The current project had its beginnings in the Circum-Pacific Council, which was founded by Michel T. Halbouty in the early 1970s.

Initially, this effort was designed to produce a variety of maps of the Pacific Basin, specifically to help understand the geology and the distribution of oil and gas. In the late 1980s, a series of hazard maps were produced.

The 1990s were a period of winding down, however, and the question then arose of what to do with the Council.

"The question was, should we declare victory and terminate it, or try something else?" Howell recalled.

Howell, who was influenced by Thomas Friedman's book, The Lexus and the Olive Tree, which showed that with the new global economy how a disaster in one area would have reverberating consequences in other areas, floated the idea of redirecting the Council to this new focus.

"We played with different terms, such as 'living on the edge,'" he said, "but 'crowding the rim' seemed right, for it is an economic concept and physical reality that people understand."

It soon became clear that this was a project that would have to involve a broad base of both scholars and practitioners. Partnerships quickly formed.

Currently, Crowding the Rim is an international public-private partnership involving the Circum-Pacific Council, the USGS, Stanford University and the American Red Cross. Initial seed money was provided by Chevron, with follow-up grants from the U.S. Department of Defense, BP Amoco, the David and Lucile Packard Foundation, Thales Survey Inc. and the international Union of Geological Sciences.

To date close to $1 million has been raised in cash, and $1.5 million in in-kind services.

In early August Stanford University played host for the first international summit, which was co-chaired by Howell and David Kennedy. The meeting was expected to engage 160 representatives from most of the countries in the Pacific basin, including people from the natural and social sciences, business, industry, finance, military, and humanitarian, health and emergency fields.

Available at the meeting was the HAZPAC Geographic Information System, a digital database of maps and hazard information that has condensed a vast amount of data into a useable form. A slimmed down version is available on the Internet (http://www.crowdingtherim.org). Also on hand was another tool, RIM-SIM, an interactive game simulation, based on the ripple effect that a disaster in one hypothetical country can have on another.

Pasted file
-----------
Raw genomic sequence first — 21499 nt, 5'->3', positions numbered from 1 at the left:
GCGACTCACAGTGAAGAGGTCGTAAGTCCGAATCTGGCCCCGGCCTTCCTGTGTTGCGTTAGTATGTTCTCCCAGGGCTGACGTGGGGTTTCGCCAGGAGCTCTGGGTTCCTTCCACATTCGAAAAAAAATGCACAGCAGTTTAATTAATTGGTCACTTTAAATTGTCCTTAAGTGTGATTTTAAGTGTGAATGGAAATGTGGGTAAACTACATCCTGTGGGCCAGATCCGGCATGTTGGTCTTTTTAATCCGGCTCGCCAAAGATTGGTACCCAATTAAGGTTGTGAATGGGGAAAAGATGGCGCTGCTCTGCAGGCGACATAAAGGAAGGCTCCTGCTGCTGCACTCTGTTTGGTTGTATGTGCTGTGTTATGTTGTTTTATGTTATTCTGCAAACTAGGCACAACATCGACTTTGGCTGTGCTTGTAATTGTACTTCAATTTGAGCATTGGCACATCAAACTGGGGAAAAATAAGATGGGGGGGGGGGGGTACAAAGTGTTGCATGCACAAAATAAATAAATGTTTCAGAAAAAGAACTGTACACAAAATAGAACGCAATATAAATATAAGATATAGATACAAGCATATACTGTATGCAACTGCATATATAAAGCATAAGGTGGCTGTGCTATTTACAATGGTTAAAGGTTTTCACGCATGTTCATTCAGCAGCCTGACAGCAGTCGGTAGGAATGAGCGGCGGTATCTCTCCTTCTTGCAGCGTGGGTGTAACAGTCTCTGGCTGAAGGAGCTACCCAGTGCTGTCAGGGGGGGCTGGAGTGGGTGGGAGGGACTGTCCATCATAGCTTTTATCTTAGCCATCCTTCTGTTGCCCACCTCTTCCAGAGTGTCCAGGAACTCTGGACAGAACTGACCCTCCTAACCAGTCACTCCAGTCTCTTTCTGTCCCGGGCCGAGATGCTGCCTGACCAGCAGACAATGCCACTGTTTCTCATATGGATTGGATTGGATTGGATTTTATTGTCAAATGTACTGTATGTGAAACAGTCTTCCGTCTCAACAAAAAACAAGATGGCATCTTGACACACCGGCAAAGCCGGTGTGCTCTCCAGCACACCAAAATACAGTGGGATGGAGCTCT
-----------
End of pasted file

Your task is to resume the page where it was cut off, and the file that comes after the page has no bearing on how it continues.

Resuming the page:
Because of these tools and other efforts, educational modules are being prepared for use in both high schools and colleges. The intent is both creating an awareness of the problem, and personalizing it so that it can lead to action. A series of workshops are being prepared to be presented in the various Pacific Basin countries, and also in the works is a series of multi-hazard maps that will rank the various dangers in different areas on a scale of 1 to 5.

"We hope to reduce the impacts of future disasters on the populations and economies of the Pacific Rim by raising awareness of factors contributing to vulnerability and risk and identifying effective preventive measures," Howell said. "We will promote public policies and strategies that can reduce disaster risk and strengthen governments' ability to anticipate and respond effectively to potential impacts."

And, he added, the group will encourage the creation of vital linkages and cooperative efforts between scientists and policy makers, across political and professional (or disciplinary boundaries) and between the public and private sectors.

"Through collaborative mitigation actions involving all stakeholders," Howell said, "we will reduce the consequences of future disasters."